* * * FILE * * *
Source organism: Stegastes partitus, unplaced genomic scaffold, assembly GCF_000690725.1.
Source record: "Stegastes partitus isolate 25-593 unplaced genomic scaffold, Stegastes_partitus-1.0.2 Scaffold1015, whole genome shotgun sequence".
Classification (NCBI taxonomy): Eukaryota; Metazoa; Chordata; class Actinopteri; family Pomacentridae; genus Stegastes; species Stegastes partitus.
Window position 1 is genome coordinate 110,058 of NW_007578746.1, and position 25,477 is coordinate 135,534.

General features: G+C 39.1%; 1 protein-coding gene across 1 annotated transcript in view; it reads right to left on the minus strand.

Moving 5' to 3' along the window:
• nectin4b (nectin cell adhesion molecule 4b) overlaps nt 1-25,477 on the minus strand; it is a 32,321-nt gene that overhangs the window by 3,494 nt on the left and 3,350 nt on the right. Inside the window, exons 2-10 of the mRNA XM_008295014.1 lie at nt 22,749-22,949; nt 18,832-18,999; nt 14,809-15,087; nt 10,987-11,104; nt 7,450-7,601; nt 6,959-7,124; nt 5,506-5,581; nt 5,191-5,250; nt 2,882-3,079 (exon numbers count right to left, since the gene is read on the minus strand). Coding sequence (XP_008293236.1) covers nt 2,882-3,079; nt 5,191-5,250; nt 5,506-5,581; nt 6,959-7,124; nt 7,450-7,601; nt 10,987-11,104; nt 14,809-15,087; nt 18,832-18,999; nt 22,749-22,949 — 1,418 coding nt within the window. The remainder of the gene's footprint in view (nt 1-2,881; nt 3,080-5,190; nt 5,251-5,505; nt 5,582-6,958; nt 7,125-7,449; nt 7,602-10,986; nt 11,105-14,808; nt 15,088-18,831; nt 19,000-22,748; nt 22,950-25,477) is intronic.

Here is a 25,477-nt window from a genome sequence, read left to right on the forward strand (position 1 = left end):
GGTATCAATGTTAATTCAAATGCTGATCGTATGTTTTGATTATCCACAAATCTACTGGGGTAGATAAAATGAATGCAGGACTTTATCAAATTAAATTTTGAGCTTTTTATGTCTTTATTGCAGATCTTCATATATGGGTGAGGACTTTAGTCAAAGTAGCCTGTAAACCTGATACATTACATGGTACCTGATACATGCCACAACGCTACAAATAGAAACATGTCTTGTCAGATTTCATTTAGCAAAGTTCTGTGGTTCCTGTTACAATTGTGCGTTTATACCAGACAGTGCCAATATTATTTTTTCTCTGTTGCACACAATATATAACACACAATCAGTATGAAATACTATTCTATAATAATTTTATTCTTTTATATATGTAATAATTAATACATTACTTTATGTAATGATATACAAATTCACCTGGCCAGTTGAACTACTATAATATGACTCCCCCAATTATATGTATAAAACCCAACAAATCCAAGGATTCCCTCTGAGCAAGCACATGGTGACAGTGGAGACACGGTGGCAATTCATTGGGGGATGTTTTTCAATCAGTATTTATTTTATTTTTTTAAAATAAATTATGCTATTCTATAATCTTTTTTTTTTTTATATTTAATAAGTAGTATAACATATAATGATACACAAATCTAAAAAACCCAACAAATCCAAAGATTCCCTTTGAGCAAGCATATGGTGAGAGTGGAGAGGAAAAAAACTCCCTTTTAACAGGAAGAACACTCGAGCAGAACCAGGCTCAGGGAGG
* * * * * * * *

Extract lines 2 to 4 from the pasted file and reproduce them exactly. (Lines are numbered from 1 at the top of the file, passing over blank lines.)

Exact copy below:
Source record: "Stegastes partitus isolate 25-593 unplaced genomic scaffold, Stegastes_partitus-1.0.2 Scaffold1015, whole genome shotgun sequence".
Classification (NCBI taxonomy): Eukaryota; Metazoa; Chordata; class Actinopteri; family Pomacentridae; genus Stegastes; species Stegastes partitus.
Window position 1 is genome coordinate 110,058 of NW_007578746.1, and position 25,477 is coordinate 135,534.